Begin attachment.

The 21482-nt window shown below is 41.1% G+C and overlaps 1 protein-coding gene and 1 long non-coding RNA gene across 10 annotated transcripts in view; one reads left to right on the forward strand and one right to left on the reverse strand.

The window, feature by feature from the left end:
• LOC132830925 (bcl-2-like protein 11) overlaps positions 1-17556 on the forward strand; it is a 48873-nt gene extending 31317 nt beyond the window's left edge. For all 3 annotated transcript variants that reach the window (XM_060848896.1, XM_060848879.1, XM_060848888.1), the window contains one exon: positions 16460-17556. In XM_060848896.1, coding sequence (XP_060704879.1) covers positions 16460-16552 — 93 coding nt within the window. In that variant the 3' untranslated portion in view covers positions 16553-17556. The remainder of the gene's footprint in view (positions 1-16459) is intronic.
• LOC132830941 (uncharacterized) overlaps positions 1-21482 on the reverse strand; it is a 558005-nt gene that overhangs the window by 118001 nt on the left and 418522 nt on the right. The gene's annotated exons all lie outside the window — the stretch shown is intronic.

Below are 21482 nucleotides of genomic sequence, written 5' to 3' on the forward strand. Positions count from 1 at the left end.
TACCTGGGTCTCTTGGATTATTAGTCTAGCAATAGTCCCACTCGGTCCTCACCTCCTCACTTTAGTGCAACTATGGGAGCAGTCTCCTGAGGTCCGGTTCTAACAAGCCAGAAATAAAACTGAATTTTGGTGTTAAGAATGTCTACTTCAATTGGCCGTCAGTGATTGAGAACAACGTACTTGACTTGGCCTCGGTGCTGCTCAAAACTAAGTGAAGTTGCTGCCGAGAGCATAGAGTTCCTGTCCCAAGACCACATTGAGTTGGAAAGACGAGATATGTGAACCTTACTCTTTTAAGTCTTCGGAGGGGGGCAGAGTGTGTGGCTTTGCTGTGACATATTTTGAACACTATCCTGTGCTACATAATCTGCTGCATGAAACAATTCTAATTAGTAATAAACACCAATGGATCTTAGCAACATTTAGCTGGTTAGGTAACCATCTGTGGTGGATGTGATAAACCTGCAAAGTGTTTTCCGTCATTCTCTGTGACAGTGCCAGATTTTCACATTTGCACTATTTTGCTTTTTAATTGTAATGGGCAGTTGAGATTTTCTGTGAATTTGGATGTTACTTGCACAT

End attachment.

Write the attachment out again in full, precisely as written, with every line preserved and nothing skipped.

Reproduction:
The 21482-nt window shown below is 41.1% G+C and overlaps 1 protein-coding gene and 1 long non-coding RNA gene across 10 annotated transcripts in view; one reads left to right on the forward strand and one right to left on the reverse strand.

The window, feature by feature from the left end:
• LOC132830925 (bcl-2-like protein 11) overlaps positions 1-17556 on the forward strand; it is a 48873-nt gene extending 31317 nt beyond the window's left edge. For all 3 annotated transcript variants that reach the window (XM_060848896.1, XM_060848879.1, XM_060848888.1), the window contains one exon: positions 16460-17556. In XM_060848896.1, coding sequence (XP_060704879.1) covers positions 16460-16552 — 93 coding nt within the window. In that variant the 3' untranslated portion in view covers positions 16553-17556. The remainder of the gene's footprint in view (positions 1-16459) is intronic.
• LOC132830941 (uncharacterized) overlaps positions 1-21482 on the reverse strand; it is a 558005-nt gene that overhangs the window by 118001 nt on the left and 418522 nt on the right. The gene's annotated exons all lie outside the window — the stretch shown is intronic.

Below are 21482 nucleotides of genomic sequence, written 5' to 3' on the forward strand. Positions count from 1 at the left end.
TACCTGGGTCTCTTGGATTATTAGTCTAGCAATAGTCCCACTCGGTCCTCACCTCCTCACTTTAGTGCAACTATGGGAGCAGTCTCCTGAGGTCCGGTTCTAACAAGCCAGAAATAAAACTGAATTTTGGTGTTAAGAATGTCTACTTCAATTGGCCGTCAGTGATTGAGAACAACGTACTTGACTTGGCCTCGGTGCTGCTCAAAACTAAGTGAAGTTGCTGCCGAGAGCATAGAGTTCCTGTCCCAAGACCACATTGAGTTGGAAAGACGAGATATGTGAACCTTACTCTTTTAAGTCTTCGGAGGGGGGCAGAGTGTGTGGCTTTGCTGTGACATATTTTGAACACTATCCTGTGCTACATAATCTGCTGCATGAAACAATTCTAATTAGTAATAAACACCAATGGATCTTAGCAACATTTAGCTGGTTAGGTAACCATCTGTGGTGGATGTGATAAACCTGCAAAGTGTTTTCCGTCATTCTCTGTGACAGTGCCAGATTTTCACATTTGCACTATTTTGCTTTTTAATTGTAATGGGCAGTTGAGATTTTCTGTGAATTTGGATGTTACTTGCACAT